Symbolically speaking

When I was a kid, I always wondered what the “Tropicalized” symbol meant on the small Philips cassette player we used to have. My dad explained that it was to indicate that the player was specially designed to withstand tropical conditions. And it made sense. Clearly, from the perspective of the cassette player or any electronic good for that matter, India must feel like the epitome of hell, what with dust storms, water vapour fogs, demoniacal insects and very undutchlike temperatures. But what interests me now is the symbol itself.


The insect and cloud captured the very essence of the word “tropical”. Perhaps a chilly might have sealed things, but I’m not complaining.

But now, after having traveled around the world a little bit more, I’m piqued by how un-Indian international airport symbols really are. Especially the ones designed by AIGA. It is simply yet another case of Americans designing homogenous standards for a heterogenous world.

Take the standard symbol for “Customs”


If that looks like an Indian customs officer to you, you must be from Betelgeuse V and you must be named Ford Ikon. In my opinion, Indian customs officers are best represented by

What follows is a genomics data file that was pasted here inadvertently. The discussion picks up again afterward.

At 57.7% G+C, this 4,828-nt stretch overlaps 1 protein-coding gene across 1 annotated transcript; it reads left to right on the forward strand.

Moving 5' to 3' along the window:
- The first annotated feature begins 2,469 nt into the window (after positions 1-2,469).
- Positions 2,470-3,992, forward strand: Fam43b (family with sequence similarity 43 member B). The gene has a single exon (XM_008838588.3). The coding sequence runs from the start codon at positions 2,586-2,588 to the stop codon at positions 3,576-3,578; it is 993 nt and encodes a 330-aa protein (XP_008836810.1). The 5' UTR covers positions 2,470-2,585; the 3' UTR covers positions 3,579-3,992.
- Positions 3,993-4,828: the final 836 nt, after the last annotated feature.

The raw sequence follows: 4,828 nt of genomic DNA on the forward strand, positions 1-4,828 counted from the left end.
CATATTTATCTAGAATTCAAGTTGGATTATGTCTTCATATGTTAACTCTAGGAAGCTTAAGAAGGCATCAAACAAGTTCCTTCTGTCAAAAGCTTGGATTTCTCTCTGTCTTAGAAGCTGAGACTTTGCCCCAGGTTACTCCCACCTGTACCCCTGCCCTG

Although, nowadays, Euros are preferred over dollars.

Now let’s look at the symbol for “Elevator”


Now that’s plain disinformation. To insinuate that Indian elevators will waste precious space (and therefore energy) by just accommodating 3 people is scandalous. Here is what I propose:


And what about the ridiculously inaccurate symbol for “Water”?


Seriously. I am reasonably sure that Indians do not drink water by pressing buttons and letting a random fountain of water wet their faces, shirts and the floor. Our style is more like this:


Perhaps not quite hygienic because us desis will often make labial contact with taps after tucking in Poondu Rasam and Netthili fry. But still, practical, elegant and effective, and ensures 100% transfer of water from tap to mouth.

And what about the symbol for “Fire extinguisher”


Ok. It’s not that bad. I do see a few like that once in a while here, but I would have ideally preferred:


The international symbol for “Litter” is also rather confusing to me.


I mean. They really do mean this, don’t they?


And finally, the symbol for “Restaurant”.


I am sorry. The average Miltry hotel, Kake da Dhaba and Vada Pav stall do not serve food that is designed to be eaten with the gardening implements shown above. But if foreigners do insist on trying to eat Laccha Paratha with knife and fork, I’m ok with that, but not before I propose a slight change to this symbol.